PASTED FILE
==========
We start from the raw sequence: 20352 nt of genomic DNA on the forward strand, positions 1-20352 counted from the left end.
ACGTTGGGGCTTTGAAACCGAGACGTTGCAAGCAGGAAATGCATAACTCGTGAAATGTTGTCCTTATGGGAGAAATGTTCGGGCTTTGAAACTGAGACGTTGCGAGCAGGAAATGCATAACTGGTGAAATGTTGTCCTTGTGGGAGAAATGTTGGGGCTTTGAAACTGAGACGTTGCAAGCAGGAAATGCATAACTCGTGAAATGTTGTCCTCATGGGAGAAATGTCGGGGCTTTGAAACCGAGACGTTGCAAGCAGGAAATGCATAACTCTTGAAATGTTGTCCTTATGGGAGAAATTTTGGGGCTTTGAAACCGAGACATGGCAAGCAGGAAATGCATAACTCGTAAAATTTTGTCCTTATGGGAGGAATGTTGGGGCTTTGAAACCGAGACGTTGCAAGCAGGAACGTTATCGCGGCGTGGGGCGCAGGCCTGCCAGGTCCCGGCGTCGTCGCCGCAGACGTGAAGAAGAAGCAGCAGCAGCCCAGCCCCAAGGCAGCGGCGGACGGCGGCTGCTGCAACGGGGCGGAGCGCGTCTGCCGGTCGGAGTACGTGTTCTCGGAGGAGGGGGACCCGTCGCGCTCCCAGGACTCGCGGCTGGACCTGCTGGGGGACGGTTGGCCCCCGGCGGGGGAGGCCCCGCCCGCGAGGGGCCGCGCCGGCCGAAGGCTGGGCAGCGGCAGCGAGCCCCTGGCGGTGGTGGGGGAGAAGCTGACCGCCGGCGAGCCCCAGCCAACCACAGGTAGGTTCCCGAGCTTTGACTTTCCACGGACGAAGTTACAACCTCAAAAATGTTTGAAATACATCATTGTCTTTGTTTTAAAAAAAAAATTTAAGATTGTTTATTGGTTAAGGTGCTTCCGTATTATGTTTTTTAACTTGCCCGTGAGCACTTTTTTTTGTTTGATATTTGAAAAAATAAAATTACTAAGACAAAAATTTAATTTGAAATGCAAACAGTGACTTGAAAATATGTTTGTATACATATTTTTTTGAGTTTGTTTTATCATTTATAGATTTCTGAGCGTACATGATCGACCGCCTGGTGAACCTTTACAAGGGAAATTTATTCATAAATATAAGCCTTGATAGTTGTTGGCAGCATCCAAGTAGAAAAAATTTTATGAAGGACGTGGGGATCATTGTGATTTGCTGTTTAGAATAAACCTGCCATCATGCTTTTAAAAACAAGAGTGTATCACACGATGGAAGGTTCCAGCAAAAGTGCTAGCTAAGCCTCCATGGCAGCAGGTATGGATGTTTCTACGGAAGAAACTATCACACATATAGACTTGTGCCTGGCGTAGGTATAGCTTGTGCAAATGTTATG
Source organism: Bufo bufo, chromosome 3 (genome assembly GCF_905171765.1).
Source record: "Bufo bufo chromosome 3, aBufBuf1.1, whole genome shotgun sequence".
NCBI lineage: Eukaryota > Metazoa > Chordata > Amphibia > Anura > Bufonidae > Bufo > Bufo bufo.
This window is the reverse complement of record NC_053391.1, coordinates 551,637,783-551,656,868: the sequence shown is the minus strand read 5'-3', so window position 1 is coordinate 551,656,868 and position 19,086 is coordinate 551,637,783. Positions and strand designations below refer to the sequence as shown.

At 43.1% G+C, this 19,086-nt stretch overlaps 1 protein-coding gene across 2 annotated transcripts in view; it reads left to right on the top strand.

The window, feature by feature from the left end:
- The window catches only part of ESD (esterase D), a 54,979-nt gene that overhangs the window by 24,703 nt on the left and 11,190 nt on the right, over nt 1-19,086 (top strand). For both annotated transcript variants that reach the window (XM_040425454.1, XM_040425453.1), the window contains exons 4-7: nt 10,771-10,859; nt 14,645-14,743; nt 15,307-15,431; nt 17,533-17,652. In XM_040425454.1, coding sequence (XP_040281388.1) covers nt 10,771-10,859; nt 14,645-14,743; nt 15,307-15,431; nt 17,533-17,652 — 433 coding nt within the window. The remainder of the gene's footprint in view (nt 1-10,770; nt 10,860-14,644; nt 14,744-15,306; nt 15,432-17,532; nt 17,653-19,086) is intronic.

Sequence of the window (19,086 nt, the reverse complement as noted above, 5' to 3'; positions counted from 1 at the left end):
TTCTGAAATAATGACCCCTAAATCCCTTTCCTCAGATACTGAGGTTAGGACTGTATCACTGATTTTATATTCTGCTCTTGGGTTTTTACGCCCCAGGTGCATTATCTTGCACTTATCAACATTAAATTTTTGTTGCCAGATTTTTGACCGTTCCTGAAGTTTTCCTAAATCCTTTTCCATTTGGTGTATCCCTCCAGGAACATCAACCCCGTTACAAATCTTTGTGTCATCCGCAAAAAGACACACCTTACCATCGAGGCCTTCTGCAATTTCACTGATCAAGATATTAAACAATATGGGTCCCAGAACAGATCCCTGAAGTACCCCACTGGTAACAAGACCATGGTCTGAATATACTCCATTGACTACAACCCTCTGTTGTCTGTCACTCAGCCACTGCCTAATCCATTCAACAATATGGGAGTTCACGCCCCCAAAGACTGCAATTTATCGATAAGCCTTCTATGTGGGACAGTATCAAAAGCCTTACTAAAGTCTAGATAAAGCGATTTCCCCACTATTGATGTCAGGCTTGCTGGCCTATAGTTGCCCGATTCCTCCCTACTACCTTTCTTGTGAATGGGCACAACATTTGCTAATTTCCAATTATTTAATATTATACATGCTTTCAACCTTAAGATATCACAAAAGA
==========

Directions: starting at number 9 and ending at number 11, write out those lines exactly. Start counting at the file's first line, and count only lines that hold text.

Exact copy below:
- The window catches only part of ESD (esterase D), a 54,979-nt gene that overhangs the window by 24,703 nt on the left and 11,190 nt on the right, over nt 1-19,086 (top strand). For both annotated transcript variants that reach the window (XM_040425454.1, XM_040425453.1), the window contains exons 4-7: nt 10,771-10,859; nt 14,645-14,743; nt 15,307-15,431; nt 17,533-17,652. In XM_040425454.1, coding sequence (XP_040281388.1) covers nt 10,771-10,859; nt 14,645-14,743; nt 15,307-15,431; nt 17,533-17,652 — 433 coding nt within the window. The remainder of the gene's footprint in view (nt 1-10,770; nt 10,860-14,644; nt 14,744-15,306; nt 15,432-17,532; nt 17,653-19,086) is intronic.

Sequence of the window (19,086 nt, the reverse complement as noted above, 5' to 3'; positions counted from 1 at the left end):
TTCTGAAATAATGACCCCTAAATCCCTTTCCTCAGATACTGAGGTTAGGACTGTATCACTGATTTTATATTCTGCTCTTGGGTTTTTACGCCCCAGGTGCATTATCTTGCACTTATCAACATTAAATTTTTGTTGCCAGATTTTTGACCGTTCCTGAAGTTTTCCTAAATCCTTTTCCATTTGGTGTATCCCTCCAGGAACATCAACCCCGTTACAAATCTTTGTGTCATCCGCAAAAAGACACACCTTACCATCGAGGCCTTCTGCAATTTCACTGATCAAGATATTAAACAATATGGGTCCCAGAACAGATCCCTGAAGTACCCCACTGGTAACAAGACCATGGTCTGAATATACTCCATTGACTACAACCCTCTGTTGTCTGTCACTCAGCCACTGCCTAATCCATTCAACAATATGGGAGTTCACGCCCCCAAAGACTGCAATTTATCGATAAGCCTTCTATGTGGGACAGTATCAAAAGCCTTACTAAAGTCTAGATAAAGCGATTTCCCCACTATTGATGTCAGGCTTGCTGGCCTATAGTTGCCCGATTCCTCCCTACTACCTTTCTTGTGAATGGGCACAACATTTGCTAATTTCCAATTATTTAATATTATACATGCTTTCAACCTTAAGATATCACAAAAGA